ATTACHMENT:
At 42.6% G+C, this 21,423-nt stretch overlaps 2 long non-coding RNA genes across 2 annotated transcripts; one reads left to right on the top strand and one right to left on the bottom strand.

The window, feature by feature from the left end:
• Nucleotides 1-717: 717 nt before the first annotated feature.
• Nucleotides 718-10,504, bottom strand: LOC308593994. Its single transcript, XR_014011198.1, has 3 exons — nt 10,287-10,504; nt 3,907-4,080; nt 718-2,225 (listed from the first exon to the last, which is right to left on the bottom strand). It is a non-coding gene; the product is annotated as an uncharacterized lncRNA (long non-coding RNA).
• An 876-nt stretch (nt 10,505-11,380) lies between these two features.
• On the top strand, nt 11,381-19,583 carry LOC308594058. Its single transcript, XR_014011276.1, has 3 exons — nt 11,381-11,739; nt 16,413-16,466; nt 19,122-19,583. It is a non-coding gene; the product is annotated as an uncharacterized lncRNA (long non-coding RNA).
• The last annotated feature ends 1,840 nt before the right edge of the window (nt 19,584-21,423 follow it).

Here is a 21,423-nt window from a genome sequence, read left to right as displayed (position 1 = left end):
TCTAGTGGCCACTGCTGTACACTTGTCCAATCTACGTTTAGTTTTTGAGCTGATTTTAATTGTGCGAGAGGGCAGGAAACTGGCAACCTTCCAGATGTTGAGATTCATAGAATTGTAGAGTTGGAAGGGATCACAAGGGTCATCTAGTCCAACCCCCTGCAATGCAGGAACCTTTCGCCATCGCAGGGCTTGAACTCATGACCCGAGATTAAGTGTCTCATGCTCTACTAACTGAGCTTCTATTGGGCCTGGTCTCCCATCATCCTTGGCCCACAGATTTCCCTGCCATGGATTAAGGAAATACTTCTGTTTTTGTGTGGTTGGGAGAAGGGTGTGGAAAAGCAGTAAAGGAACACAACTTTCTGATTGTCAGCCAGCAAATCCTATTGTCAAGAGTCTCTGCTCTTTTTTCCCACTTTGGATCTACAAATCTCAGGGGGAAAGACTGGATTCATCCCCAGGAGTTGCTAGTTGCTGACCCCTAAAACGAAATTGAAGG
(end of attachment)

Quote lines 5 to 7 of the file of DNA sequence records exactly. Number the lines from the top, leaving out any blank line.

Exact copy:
• An 876-nt stretch (nt 10,505-11,380) lies between these two features.
• On the top strand, nt 11,381-19,583 carry LOC308594058. Its single transcript, XR_014011276.1, has 3 exons — nt 11,381-11,739; nt 16,413-16,466; nt 19,122-19,583. It is a non-coding gene; the product is annotated as an uncharacterized lncRNA (long non-coding RNA).
• The last annotated feature ends 1,840 nt before the right edge of the window (nt 19,584-21,423 follow it).